WARSAW, OCT. 4 -- Prime Minister Tadeusz Mazowiecki agreed today to run for president of Poland against his former ally, Solidarity union chairman Lech Walesa.

The announcement kicks off the first popularly contested race for president in Polish history. It will be a head-to-head confrontation between the country's two best-known politicians.

When Mazowiecki became the first non-Communist head of government in the East Bloc in the summer of 1989, he was handpicked for the job by Walesa.

Since then, Walesa has accused Mazowiecki's government of being too slow to privatize the state-owned economy and to dismiss former Communists from positions of authority in government and industry. Mazowiecki supporters accuse Walesa of demagoguery and of tapping into ultra-nationalist and antisemitic sentiments in the Polish working class.

After several weeks of hesitation, Mazowiecki made his announcement on national television. "The time for an answer has come, and today I want to give this answer, a short one," Mazowiecki said.

"Following great deliberations and consideration of all circumstances, I have decided to express approval if my candidacy is put forward," he said. "One must move forward. One cannot retreat from the path Poland has chosen and fought for so hard this year."

The race for the presidency is likely to sharpen an emerging conflict between the urban and professional elite, which strongly supports Mazowiecki, and the working class, which backs Walesa. Until Walesa began criticizing the government, the unique strength of the Solidarity movement had been its capacity to embrace the interests of both workers and professionals.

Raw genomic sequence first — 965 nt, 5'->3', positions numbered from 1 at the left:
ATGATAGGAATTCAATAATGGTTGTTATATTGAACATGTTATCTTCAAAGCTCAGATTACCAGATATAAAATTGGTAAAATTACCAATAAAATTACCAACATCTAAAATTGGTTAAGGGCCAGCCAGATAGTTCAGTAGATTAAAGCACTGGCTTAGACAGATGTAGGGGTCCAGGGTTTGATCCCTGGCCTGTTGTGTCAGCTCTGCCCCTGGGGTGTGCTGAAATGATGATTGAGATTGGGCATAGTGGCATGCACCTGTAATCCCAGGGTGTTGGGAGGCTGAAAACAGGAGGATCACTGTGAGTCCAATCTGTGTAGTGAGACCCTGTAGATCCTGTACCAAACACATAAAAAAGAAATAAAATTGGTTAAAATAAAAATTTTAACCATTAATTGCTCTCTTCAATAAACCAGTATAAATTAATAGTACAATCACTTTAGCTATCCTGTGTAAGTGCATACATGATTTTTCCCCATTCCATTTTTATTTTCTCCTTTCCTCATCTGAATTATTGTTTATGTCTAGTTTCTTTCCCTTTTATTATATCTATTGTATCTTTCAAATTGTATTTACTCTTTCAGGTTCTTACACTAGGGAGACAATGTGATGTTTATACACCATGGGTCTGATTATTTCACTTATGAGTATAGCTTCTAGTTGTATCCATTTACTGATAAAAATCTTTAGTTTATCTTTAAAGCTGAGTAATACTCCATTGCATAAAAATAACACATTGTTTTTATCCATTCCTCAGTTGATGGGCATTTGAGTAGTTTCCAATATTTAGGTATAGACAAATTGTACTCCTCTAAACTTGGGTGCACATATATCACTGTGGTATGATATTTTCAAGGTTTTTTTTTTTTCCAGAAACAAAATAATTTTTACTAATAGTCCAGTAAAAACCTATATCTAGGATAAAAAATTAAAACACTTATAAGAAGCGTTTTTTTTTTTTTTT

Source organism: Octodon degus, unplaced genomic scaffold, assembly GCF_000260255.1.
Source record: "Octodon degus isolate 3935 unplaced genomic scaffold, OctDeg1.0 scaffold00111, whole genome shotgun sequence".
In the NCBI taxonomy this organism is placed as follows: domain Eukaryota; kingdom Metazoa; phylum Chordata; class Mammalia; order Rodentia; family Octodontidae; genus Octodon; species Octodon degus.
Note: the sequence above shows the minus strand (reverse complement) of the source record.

Besides lambasting Mazowiecki for moving too slowly in implementing change, Walesa has made populist promises to workers about how the human cost of free-market reform -- increased unemployment and reduced social benefits -- need not be high. Mazowiecki supporters accuse Walesa of making unrealistic promises and undercutting popular support for long-overdue economic reform.

The elections are scheduled Nov. 25. Aside from Walesa and Mazowiecki, several minor candidates are also expected to seek a place on the ballot.

Walesa announced his campaign for president Sept. 16 and held his first meeting with potential voters Monday in the central city of Torun.

The office will be vacant because Gen. Wojciech Jaruzelski, the former Communist leader, asked parliament last month to have his six-year term shortened after 17 months as president, citing public demands for a popularly elected leader.

The Senate passed the final legislation setting up the elections Saturday, and Jaruzelski signed it into law Monday.

Mazowiecki, 63, a longtime journalist and a former political prisoner, became prime minister Aug. 24, 1989. His nomination came after Communists failed to win sufficient support to govern in quasi-democratic elections two months earlier.

In his year in office, Mazowiecki has won broad public support for a "shock therapy" economic package that has ended hyperinflation and filled long-empty shops with goods.

The prime minister has consistently led Walesa in public opinion polls in the past nine months, although in recent weeks Walesa has been gaining. Walesa, relying on regional branches of Solidarity and on workers in large industries, is considered to have a much stronger grass-roots organization than Mazowiecki.